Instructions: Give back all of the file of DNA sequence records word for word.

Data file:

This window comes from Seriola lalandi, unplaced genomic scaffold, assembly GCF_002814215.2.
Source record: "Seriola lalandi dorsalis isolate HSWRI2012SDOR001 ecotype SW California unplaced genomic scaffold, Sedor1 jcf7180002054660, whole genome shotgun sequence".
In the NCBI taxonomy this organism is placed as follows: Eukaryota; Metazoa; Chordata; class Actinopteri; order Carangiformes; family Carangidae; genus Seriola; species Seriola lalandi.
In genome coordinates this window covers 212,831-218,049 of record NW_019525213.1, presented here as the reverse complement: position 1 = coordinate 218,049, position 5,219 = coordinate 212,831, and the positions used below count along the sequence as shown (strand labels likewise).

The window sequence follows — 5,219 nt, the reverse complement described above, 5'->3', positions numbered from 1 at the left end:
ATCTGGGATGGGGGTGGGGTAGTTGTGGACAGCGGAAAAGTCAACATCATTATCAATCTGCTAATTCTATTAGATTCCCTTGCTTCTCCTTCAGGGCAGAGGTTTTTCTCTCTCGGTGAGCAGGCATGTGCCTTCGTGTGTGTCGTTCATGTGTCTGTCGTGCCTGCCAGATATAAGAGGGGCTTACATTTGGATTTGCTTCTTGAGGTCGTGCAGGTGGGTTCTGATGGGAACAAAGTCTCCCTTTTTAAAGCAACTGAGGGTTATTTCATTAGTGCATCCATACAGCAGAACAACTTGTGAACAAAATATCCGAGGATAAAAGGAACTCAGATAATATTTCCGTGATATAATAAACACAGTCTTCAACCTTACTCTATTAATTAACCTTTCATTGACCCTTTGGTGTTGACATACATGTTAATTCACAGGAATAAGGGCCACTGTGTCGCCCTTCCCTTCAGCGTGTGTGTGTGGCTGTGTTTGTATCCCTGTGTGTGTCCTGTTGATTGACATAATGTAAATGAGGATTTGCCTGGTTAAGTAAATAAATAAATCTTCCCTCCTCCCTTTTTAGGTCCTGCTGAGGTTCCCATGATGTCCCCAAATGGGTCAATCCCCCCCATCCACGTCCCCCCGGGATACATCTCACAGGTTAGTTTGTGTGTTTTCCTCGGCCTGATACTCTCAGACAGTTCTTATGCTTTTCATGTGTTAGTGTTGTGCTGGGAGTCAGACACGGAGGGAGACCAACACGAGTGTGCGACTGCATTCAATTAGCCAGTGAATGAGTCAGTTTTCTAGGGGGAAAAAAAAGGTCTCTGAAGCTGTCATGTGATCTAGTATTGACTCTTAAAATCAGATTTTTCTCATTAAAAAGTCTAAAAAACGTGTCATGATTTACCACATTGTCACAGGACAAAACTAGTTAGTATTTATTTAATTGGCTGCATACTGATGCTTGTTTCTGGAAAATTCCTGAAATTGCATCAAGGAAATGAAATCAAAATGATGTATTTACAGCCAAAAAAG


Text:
This window comes from Seriola lalandi, unplaced genomic scaffold, assembly GCF_002814215.2.
Source record: "Seriola lalandi dorsalis isolate HSWRI2012SDOR001 ecotype SW California unplaced genomic scaffold, Sedor1 jcf7180002054660, whole genome shotgun sequence".
In the NCBI taxonomy this organism is placed as follows: Eukaryota; Metazoa; Chordata; class Actinopteri; order Carangiformes; family Carangidae; genus Seriola; species Seriola lalandi.
In genome coordinates this window covers 212,831-218,049 of record NW_019525213.1, presented here as the reverse complement: position 1 = coordinate 218,049, position 5,219 = coordinate 212,831, and the positions used below count along the sequence as shown (strand labels likewise).

The window sequence follows — 5,219 nt, the reverse complement described above, 5'->3', positions numbered from 1 at the left end:
ATCTGGGATGGGGGTGGGGTAGTTGTGGACAGCGGAAAAGTCAACATCATTATCAATCTGCTAATTCTATTAGATTCCCTTGCTTCTCCTTCAGGGCAGAGGTTTTTCTCTCTCGGTGAGCAGGCATGTGCCTTCGTGTGTGTCGTTCATGTGTCTGTCGTGCCTGCCAGATATAAGAGGGGCTTACATTTGGATTTGCTTCTTGAGGTCGTGCAGGTGGGTTCTGATGGGAACAAAGTCTCCCTTTTTAAAGCAACTGAGGGTTATTTCATTAGTGCATCCATACAGCAGAACAACTTGTGAACAAAATATCCGAGGATAAAAGGAACTCAGATAATATTTCCGTGATATAATAAACACAGTCTTCAACCTTACTCTATTAATTAACCTTTCATTGACCCTTTGGTGTTGACATACATGTTAATTCACAGGAATAAGGGCCACTGTGTCGCCCTTCCCTTCAGCGTGTGTGTGTGGCTGTGTTTGTATCCCTGTGTGTGTCCTGTTGATTGACATAATGTAAATGAGGATTTGCCTGGTTAAGTAAATAAATAAATCTTCCCTCCTCCCTTTTTAGGTCCTGCTGAGGTTCCCATGATGTCCCCAAATGGGTCAATCCCCCCCATCCACGTCCCCCCGGGATACATCTCACAGGTTAGTTTGTGTGTTTTCCTCGGCCTGATACTCTCAGACAGTTCTTATGCTTTTCATGTGTTAGTGTTGTGCTGGGAGTCAGACACGGAGGGAGACCAACACGAGTGTGCGACTGCATTCAATTAGCCAGTGAATGAGTCAGTTTTCTAGGGGGAAAAAAAAGGTCTCTGAAGCTGTCATGTGATCTAGTATTGACTCTTAAAATCAGATTTTTCTCATTAAAAAGTCTAAAAAACGTGTCATGATTTACCACATTGTCACAGGACAAAACTAGTTAGTATTTATTTAATTGGCTGCATACTGATGCTTGTTTCTGGAAAATTCCTGAAATTGCATCAAGGAAATGAAATCAAAATGATGTATTTACAGCCAAAAAAG